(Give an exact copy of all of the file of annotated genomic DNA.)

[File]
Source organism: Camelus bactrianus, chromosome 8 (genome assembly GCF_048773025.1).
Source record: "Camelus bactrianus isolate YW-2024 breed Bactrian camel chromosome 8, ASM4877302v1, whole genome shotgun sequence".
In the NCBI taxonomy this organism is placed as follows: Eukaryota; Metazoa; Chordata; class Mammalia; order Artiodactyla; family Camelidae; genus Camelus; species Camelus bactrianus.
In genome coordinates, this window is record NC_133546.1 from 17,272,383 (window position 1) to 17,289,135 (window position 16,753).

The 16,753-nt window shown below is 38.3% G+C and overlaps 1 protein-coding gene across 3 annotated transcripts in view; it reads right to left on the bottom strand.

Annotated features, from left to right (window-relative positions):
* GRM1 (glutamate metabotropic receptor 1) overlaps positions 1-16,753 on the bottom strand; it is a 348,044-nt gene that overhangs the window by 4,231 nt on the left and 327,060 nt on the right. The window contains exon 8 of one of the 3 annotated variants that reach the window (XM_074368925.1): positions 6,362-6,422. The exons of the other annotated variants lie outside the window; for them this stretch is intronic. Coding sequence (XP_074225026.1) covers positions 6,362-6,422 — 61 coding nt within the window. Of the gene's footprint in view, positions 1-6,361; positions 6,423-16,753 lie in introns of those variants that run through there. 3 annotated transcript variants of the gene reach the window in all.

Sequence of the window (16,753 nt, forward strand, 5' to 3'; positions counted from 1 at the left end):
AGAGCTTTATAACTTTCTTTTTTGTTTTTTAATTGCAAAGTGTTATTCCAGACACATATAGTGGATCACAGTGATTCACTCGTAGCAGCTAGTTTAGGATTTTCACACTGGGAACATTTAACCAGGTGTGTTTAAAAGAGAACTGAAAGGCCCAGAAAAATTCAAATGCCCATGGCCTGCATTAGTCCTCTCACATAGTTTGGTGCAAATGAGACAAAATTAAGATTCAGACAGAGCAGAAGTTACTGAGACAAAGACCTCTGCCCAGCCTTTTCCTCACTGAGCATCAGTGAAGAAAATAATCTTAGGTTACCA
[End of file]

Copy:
Source organism: Camelus bactrianus, chromosome 8 (genome assembly GCF_048773025.1).
Source record: "Camelus bactrianus isolate YW-2024 breed Bactrian camel chromosome 8, ASM4877302v1, whole genome shotgun sequence".
In the NCBI taxonomy this organism is placed as follows: Eukaryota; Metazoa; Chordata; class Mammalia; order Artiodactyla; family Camelidae; genus Camelus; species Camelus bactrianus.
In genome coordinates, this window is record NC_133546.1 from 17,272,383 (window position 1) to 17,289,135 (window position 16,753).

The 16,753-nt window shown below is 38.3% G+C and overlaps 1 protein-coding gene across 3 annotated transcripts in view; it reads right to left on the bottom strand.

Annotated features, from left to right (window-relative positions):
* GRM1 (glutamate metabotropic receptor 1) overlaps positions 1-16,753 on the bottom strand; it is a 348,044-nt gene that overhangs the window by 4,231 nt on the left and 327,060 nt on the right. The window contains exon 8 of one of the 3 annotated variants that reach the window (XM_074368925.1): positions 6,362-6,422. The exons of the other annotated variants lie outside the window; for them this stretch is intronic. Coding sequence (XP_074225026.1) covers positions 6,362-6,422 — 61 coding nt within the window. Of the gene's footprint in view, positions 1-6,361; positions 6,423-16,753 lie in introns of those variants that run through there. 3 annotated transcript variants of the gene reach the window in all.

Sequence of the window (16,753 nt, forward strand, 5' to 3'; positions counted from 1 at the left end):
AGAGCTTTATAACTTTCTTTTTTGTTTTTTAATTGCAAAGTGTTATTCCAGACACATATAGTGGATCACAGTGATTCACTCGTAGCAGCTAGTTTAGGATTTTCACACTGGGAACATTTAACCAGGTGTGTTTAAAAGAGAACTGAAAGGCCCAGAAAAATTCAAATGCCCATGGCCTGCATTAGTCCTCTCACATAGTTTGGTGCAAATGAGACAAAATTAAGATTCAGACAGAGCAGAAGTTACTGAGACAAAGACCTCTGCCCAGCCTTTTCCTCACTGAGCATCAGTGAAGAAAATAATCTTAGGTTACCA